Winner of the Bancroft Prize
Louisiana Endowment for the Humanities Book of the Year
A Publishers Weekly Book of the Year
--Nicholas Lemann, New Yorker "Masterful...Disasters have the power to reveal who we are, what we value, what we're willing--and unwilling--to protect."
--Eric Klinenberg, New York Review of Books "If you want to read only one book to better understand why people in positions of power in government and industry do so little to address climate change, even with wildfires burning and ice caps melting and extinctions becoming a daily occurrence, this is the one."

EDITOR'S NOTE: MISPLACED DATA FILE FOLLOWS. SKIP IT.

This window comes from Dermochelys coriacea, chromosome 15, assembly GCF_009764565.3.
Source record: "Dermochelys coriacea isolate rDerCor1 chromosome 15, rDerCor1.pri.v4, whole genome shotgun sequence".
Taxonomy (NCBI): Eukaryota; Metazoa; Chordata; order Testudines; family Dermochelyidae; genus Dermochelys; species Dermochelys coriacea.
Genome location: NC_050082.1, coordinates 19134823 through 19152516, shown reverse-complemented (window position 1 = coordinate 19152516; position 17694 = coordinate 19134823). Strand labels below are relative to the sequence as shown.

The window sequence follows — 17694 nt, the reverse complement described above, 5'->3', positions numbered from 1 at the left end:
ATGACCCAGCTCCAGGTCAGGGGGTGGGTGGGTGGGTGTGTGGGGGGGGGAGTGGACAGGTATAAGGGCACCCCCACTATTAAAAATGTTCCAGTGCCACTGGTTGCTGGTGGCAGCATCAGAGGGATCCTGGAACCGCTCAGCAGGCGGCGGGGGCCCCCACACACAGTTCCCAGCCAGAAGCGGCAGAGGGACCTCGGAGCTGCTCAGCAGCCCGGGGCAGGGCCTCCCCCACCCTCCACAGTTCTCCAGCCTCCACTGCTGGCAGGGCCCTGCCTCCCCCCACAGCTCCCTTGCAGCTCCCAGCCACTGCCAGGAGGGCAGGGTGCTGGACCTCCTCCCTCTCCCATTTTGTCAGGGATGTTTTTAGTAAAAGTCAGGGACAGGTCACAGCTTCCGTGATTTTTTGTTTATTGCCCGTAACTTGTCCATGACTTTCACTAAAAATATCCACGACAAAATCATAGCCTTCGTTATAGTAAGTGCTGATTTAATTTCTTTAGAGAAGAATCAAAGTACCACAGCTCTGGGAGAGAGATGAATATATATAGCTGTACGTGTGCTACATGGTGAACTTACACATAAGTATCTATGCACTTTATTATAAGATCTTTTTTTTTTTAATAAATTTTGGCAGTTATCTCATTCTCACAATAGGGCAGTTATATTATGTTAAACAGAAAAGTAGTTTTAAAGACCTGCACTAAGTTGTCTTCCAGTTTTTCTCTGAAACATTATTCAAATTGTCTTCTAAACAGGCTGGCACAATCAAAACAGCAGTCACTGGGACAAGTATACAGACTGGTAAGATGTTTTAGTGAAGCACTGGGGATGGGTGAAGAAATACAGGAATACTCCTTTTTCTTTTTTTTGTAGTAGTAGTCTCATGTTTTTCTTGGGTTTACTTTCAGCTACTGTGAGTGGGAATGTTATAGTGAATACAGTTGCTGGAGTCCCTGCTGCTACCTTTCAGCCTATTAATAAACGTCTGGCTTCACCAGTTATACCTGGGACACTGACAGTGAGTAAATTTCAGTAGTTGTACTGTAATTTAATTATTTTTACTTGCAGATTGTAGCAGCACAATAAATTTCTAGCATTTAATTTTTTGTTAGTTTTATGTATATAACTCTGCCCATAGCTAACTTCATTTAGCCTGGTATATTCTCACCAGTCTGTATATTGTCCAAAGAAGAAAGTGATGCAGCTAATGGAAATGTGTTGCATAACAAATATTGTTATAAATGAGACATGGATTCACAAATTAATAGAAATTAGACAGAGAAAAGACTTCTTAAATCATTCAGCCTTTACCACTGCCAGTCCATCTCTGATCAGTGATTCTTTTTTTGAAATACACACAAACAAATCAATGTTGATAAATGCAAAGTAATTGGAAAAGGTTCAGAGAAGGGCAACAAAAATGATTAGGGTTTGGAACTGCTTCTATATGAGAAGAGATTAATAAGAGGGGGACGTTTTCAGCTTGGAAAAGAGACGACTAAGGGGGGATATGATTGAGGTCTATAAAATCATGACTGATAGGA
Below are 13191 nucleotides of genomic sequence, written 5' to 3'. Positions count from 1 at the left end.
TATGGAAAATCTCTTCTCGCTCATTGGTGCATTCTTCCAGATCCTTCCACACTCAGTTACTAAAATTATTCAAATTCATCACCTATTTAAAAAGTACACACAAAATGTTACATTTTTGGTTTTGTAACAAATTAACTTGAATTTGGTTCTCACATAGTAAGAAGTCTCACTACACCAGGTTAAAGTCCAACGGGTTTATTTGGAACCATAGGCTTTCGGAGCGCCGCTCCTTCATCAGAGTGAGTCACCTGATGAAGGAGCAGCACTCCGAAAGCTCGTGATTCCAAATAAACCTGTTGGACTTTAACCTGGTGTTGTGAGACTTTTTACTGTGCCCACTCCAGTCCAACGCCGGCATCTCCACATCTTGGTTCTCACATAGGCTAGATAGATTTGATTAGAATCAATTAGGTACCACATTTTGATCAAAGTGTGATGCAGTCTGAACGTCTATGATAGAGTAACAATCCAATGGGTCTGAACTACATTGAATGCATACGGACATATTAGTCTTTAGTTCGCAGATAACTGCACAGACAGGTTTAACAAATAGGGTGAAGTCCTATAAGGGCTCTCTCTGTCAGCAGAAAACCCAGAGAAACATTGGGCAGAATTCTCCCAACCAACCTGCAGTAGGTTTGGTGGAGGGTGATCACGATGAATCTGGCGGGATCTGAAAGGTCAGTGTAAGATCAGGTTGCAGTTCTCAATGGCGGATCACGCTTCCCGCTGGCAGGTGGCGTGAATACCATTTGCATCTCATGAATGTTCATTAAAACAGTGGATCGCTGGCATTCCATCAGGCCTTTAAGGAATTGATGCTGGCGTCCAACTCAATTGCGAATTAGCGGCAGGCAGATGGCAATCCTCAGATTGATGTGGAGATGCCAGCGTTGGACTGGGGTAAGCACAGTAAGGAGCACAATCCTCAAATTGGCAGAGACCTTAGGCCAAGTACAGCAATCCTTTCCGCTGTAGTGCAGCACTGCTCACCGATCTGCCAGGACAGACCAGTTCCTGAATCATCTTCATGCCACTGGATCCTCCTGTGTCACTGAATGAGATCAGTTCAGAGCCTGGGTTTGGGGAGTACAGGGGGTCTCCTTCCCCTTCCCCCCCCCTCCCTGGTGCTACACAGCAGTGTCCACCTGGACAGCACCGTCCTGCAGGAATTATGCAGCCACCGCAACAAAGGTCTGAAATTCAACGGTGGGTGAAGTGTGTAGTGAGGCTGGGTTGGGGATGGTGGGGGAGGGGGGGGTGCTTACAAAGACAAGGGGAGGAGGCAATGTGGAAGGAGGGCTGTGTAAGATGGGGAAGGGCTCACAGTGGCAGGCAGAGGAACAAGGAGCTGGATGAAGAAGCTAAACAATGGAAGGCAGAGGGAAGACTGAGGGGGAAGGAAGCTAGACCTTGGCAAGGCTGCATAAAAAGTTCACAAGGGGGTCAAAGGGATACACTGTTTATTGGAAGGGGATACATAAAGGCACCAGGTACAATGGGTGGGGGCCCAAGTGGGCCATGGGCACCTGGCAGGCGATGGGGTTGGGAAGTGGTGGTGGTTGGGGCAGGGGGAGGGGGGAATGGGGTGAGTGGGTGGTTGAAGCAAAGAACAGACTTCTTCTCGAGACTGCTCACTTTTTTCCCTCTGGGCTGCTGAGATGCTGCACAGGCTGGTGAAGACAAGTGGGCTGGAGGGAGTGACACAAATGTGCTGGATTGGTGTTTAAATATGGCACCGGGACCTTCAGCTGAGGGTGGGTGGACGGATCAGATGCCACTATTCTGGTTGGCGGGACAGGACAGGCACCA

--Scott W. Stern, Los Angeles Review of Books Hurricane Katrina made landfall in New Orleans on August 29, 2005, but the decisions that caused the disaster can be traced back almost a full century. After the city weathered a major hurricane in 1915, its Sewerage and Water Board believed that developers could safely build housing away from the high ground near the Mississippi, on lowlands that relied on significant government subsidies to stay dry. When the flawed levee system failed, these were the neighborhoods that were devastated. The flood line tells one important story about Katrina, but it is not the only story that matters. Andy Horowitz investigates the response to the flood, when policymakers made it easier for white New Orleanians to return home than for African Americans. And he explores how the profits and liabilities created by Louisiana's oil industry have been distributed unevenly, prompting dreams of abundance--and a catastrophic land loss crisis that continues today.